The Big Apple Mystery of the Week: Why did NYC have bad CO (city odor) of natural gas with mercaptan yesterday? The malodorous bouquet freaked out people from all over Manhattan (even parts of Brooklyn) and parts of eastern New Jersey. The city's various agencies determined it was not a terrorist attack and that the odor was "not dangerous." So most of the blame fell to our neighbor, New Jersey.

The city's Department of Environmental Protection said they were "pretty sure it came from New Jersey." DEP spokesman Charles Sturcken said, "The way we tracked the dispersion of the smell and the prevailing winds indicates that it came from New Jersey, somewhere near Secaucus." The NJ Office of Emergency Management confirmed to the Post that the hypothesis of an odor traveling from the NJ swamp land to the noses of not just Garden State resident but New Yorkers as well was within "the realm of possibility." Still, there's no clear conclusion to put this mystery to bed.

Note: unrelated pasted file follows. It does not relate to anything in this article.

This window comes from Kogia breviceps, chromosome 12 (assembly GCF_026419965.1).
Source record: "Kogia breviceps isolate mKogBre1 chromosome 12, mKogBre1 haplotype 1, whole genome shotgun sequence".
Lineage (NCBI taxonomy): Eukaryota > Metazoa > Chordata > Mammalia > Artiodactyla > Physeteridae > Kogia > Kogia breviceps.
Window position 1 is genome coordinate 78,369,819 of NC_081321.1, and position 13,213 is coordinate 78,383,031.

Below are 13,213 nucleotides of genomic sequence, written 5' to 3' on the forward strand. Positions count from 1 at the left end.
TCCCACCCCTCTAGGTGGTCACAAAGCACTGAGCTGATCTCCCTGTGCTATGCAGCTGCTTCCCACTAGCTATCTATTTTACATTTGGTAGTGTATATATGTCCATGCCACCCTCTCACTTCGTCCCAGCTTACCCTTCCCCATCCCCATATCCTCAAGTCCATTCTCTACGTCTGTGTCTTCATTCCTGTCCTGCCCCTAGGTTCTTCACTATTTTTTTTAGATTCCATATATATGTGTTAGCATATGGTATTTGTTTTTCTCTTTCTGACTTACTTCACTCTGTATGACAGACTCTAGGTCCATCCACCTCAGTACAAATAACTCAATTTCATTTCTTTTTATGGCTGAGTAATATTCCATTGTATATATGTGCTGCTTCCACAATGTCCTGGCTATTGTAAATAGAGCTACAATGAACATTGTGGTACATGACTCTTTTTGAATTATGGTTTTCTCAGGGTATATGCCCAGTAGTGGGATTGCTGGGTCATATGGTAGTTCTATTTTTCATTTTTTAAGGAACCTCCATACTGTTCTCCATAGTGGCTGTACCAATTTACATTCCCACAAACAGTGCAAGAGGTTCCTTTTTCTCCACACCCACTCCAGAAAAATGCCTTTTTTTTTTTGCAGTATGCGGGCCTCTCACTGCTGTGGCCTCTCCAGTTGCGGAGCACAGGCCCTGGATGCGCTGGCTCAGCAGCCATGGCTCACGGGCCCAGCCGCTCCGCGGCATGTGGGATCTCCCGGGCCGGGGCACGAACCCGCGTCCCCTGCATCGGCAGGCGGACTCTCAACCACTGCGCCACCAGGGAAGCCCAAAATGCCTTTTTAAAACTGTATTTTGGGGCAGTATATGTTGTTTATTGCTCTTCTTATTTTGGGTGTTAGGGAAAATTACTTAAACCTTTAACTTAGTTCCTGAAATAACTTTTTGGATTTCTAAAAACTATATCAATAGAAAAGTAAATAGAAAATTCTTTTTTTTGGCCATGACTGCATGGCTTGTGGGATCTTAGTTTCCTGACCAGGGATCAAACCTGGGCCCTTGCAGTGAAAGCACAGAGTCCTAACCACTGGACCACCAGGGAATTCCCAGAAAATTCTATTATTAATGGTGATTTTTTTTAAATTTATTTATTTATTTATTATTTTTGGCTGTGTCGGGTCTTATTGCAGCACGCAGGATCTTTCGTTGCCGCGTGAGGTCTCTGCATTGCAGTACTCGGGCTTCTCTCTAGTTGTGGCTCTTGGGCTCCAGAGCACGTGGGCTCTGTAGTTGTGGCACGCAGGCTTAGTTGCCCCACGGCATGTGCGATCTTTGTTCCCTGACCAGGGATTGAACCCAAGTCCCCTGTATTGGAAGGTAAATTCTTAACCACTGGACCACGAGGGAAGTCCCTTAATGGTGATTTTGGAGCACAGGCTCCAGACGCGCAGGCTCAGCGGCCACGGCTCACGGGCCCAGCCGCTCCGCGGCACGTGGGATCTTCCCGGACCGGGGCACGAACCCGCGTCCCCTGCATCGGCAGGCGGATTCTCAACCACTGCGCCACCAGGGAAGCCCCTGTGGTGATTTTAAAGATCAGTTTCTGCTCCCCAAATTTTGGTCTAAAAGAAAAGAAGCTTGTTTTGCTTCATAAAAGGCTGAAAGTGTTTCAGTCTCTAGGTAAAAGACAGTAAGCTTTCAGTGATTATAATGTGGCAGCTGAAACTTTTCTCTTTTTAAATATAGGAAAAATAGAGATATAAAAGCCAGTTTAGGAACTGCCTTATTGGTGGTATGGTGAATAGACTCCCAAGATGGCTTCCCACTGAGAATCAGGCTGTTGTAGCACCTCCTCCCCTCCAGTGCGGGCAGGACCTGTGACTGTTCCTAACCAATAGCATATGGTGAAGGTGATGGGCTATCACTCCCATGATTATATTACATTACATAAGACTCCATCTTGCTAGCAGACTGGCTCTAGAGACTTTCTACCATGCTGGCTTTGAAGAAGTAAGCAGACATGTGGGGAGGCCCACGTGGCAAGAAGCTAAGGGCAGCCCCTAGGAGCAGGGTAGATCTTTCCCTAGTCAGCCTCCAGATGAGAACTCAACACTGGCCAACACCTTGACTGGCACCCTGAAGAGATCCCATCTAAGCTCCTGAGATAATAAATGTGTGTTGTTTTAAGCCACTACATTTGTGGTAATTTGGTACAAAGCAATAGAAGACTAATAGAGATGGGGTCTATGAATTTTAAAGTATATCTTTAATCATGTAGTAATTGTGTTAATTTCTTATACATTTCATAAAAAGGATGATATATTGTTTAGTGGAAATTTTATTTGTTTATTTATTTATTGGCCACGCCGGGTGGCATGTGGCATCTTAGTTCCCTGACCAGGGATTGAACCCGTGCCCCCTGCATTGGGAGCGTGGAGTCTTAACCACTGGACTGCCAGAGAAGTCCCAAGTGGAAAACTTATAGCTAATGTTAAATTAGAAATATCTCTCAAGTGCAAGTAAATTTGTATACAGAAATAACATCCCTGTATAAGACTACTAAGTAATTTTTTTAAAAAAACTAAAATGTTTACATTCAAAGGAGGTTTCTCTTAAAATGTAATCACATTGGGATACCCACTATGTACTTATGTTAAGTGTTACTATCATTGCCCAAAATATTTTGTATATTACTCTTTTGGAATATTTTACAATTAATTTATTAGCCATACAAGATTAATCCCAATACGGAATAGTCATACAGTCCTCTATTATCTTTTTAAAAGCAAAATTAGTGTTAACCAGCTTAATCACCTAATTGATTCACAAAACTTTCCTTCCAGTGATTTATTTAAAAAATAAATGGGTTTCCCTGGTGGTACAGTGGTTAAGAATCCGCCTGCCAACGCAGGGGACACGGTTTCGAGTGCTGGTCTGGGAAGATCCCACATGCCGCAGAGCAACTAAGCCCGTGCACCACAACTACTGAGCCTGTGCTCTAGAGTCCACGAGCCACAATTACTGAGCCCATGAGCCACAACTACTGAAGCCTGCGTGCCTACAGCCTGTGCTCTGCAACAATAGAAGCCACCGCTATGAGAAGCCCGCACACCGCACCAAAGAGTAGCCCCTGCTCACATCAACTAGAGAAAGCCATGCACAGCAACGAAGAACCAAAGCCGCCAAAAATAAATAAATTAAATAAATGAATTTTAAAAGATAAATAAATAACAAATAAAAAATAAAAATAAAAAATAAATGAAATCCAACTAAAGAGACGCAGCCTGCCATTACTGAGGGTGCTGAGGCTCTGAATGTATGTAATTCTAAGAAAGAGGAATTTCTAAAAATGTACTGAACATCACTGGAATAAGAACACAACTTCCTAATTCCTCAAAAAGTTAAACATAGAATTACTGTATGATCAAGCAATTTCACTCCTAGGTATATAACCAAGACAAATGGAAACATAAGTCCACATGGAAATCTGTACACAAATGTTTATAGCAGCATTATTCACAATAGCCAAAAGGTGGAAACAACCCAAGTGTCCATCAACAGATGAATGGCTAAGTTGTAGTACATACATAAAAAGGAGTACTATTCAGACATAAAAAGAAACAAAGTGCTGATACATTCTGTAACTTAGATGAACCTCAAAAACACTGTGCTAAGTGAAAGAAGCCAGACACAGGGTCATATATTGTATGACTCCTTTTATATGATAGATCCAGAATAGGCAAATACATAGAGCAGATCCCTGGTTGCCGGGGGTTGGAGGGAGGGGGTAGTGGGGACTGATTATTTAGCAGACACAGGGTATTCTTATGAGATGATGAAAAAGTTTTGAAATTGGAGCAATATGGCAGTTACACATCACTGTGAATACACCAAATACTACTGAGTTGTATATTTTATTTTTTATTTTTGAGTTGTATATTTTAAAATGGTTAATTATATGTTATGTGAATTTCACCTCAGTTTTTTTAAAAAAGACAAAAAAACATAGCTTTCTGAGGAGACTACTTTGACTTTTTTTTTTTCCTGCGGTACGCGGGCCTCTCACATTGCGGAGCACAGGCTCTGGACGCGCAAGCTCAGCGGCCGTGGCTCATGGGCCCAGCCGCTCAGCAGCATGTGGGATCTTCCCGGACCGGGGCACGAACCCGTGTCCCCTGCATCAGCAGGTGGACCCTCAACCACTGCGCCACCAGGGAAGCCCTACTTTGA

Yesterday morning was disrupted for some. People were nauseous; PATH train service was suspended at 34th Street, Macy's evacuated its employees while other office workers voluntarily left their buildings, and residents worried that their buildings had gas leaks. Con Ed explained, "There are no abnormal changes in the gas flow in our gas transmission system. If there was a big leak, we would see a change in the gas flow." Heh, gas flow. But imagine all the kids (big and small) who will now be using the new "The city was so smelly I got sick" excuse!

And mercaptan, my captain, is a chemical added to natural gas to give it an odor so it can be detected. Mercaptan is also created when things naturally decay - and naturally occurs in nuts and cheese. That actually explains a lot.

Gothamist on the maple syrup smell mystery.

Photograph of the empty PATH station at 34th Street by Pete Morgan/AP; photograph of Con Ed workers testing a manhole in Greenwich Village by Sacha Lecca